Like the elder Mubarak, Suleiman rose to national prominence through the armed forces. The arc of his career followed the arc of Egypt’s political history. He attended the Soviet Union’s Frunze Military Academy in the 1960s — as Mubarak did a few years earlier — and became an infantryman. He then took part in the 1967 and 1973 Arab-Israeli wars, likely as a staff officer. When Cairo switched its strategic alliance from Moscow to Washington, he received training at the John F. Kennedy Special Warfare School and Center at Fort Bragg, N.C., in the 1980s. Suleiman continues to have privileged contacts with U.S. intelligence and military officials, with whom he has now been dealing for at least a quarter-century.
As the head of the Mukhabarat, Suleiman’s political and military portfolio is vast. The GIS combines the intelligence-gathering elements of the CIA, the counterterrorism role of the FBI, the protection duties of the Secret Service, and the high-level diplomacy of the State Department. It also includes some functions unique to authoritarian regimes, such as monitoring Egypt’s security apparatus for signs of internal coups. It is an elite institution, with a long reach inside government as well as abroad. It also crosses over the civilian and military worlds: Suleiman is one of a rare group of Egyptian officials who hold both a military rank (lieutenant general) and a civilian office (he is a cabinet minister, though he rarely attends meetings).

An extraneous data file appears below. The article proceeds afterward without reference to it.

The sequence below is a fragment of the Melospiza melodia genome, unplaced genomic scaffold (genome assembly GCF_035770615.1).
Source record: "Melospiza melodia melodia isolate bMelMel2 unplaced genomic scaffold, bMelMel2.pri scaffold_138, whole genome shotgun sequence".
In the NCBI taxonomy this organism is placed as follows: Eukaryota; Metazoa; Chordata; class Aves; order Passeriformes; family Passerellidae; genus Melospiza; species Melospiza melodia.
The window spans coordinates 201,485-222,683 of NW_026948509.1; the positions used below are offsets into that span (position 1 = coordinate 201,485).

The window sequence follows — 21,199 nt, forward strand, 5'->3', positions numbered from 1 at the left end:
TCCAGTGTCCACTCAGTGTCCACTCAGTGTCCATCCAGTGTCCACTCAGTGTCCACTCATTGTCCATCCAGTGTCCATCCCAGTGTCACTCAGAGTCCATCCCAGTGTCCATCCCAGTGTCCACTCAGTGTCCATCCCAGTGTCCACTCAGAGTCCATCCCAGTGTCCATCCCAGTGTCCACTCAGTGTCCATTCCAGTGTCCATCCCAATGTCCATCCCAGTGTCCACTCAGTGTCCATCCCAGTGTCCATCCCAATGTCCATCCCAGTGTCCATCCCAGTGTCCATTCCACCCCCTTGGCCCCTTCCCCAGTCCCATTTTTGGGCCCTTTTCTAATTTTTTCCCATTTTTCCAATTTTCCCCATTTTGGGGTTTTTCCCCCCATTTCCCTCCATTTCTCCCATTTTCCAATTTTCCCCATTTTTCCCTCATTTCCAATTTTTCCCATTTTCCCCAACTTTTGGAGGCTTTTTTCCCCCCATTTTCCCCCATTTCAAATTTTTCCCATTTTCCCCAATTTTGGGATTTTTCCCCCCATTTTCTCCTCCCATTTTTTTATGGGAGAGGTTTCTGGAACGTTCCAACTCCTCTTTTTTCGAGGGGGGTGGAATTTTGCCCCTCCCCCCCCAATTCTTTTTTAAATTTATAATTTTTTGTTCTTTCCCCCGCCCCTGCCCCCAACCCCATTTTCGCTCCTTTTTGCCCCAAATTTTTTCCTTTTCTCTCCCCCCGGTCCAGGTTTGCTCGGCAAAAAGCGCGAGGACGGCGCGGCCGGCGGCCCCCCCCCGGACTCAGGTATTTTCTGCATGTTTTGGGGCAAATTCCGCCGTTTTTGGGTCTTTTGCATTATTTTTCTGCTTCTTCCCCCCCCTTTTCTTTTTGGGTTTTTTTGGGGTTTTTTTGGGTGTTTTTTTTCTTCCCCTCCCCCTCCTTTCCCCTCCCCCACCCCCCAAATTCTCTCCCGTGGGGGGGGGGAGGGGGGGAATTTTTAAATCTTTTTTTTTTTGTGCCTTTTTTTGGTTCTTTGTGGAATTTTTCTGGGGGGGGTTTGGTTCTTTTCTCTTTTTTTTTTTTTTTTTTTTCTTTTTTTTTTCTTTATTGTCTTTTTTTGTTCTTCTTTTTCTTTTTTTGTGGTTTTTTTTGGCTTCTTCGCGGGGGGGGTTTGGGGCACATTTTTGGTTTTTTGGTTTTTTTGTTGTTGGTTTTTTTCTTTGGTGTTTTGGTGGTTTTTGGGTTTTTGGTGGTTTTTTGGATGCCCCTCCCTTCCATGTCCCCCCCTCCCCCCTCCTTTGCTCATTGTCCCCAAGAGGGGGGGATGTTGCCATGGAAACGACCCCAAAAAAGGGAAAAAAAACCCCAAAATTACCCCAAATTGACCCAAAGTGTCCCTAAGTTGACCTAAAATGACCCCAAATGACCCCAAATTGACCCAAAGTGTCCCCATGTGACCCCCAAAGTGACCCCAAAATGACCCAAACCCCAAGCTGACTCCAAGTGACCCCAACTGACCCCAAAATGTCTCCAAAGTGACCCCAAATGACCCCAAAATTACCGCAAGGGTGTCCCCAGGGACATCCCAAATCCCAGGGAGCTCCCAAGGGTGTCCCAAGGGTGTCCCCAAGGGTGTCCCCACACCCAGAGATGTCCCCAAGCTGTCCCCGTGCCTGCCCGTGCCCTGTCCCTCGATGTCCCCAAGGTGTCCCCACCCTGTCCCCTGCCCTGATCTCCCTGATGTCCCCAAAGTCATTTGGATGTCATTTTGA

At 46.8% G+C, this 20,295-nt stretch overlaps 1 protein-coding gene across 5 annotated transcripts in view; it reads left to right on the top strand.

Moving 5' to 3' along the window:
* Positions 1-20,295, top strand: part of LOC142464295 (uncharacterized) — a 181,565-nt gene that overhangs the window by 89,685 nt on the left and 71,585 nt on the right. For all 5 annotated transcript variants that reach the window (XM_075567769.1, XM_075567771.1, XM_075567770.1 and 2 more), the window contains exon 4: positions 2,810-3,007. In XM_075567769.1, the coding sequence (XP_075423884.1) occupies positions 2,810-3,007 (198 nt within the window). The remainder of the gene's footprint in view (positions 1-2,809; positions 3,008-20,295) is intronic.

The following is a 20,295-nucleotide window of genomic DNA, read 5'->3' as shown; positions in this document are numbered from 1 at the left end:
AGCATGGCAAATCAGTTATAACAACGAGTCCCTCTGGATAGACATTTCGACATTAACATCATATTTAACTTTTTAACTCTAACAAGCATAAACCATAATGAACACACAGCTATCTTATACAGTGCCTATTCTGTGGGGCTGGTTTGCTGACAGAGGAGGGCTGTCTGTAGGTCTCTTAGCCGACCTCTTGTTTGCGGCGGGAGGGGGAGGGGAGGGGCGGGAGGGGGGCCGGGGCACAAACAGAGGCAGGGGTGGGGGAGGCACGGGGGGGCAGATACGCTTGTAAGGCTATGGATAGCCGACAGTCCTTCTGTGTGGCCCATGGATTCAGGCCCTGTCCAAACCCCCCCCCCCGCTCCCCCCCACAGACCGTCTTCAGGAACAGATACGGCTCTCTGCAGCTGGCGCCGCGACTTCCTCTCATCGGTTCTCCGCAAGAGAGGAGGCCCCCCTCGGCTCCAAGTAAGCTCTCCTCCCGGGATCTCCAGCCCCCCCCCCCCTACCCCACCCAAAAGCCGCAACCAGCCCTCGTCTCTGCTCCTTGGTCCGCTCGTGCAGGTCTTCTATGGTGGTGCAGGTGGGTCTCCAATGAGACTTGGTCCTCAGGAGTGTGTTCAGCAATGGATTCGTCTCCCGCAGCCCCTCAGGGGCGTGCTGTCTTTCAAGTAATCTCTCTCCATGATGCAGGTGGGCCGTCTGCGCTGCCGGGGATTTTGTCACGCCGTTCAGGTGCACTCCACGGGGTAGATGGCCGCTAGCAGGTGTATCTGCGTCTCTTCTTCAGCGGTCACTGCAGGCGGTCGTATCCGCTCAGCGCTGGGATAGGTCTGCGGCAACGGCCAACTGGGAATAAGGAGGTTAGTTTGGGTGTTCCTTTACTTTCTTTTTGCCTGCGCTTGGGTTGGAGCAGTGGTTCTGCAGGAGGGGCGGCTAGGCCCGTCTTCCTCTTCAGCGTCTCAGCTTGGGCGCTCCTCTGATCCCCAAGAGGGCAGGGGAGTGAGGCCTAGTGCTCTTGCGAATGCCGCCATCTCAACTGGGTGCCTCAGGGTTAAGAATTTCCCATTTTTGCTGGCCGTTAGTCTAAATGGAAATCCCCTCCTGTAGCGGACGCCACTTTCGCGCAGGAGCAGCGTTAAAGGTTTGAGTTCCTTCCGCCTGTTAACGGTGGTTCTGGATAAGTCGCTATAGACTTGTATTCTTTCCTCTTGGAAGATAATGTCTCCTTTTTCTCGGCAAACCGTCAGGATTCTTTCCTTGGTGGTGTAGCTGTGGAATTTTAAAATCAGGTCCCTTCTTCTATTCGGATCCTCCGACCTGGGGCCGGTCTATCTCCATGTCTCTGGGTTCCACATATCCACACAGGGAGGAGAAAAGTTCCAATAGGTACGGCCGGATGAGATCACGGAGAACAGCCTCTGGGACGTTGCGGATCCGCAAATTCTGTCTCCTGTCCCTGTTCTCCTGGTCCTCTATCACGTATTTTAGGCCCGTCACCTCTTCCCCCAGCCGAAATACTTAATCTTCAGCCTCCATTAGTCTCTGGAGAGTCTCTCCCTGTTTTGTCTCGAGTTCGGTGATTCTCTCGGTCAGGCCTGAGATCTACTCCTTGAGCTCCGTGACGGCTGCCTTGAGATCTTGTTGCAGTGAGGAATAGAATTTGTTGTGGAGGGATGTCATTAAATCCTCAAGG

Traditionally, the identity of the head of the GIS is kept secret. But after 2001, when Suleiman began to take over key dossiers from the Foreign Ministry, his name and photograph began appearing in Al-Ahram, the staid government-owned daily. He even appeared on the top half of the front page, a space usually reserved for Mubarak. Since then, his high-profile assignments have garnered high-profile coverage. He has intervened in civil wars in Sudan, patched up the tiff between Saudi King Abdullah and Libyan leader Muammar el-Qaddafi over the latter’s alleged attempt to assassinate the former, and put pressure on Syria to stop meddling in Lebanon and to dissociate itself from Iran.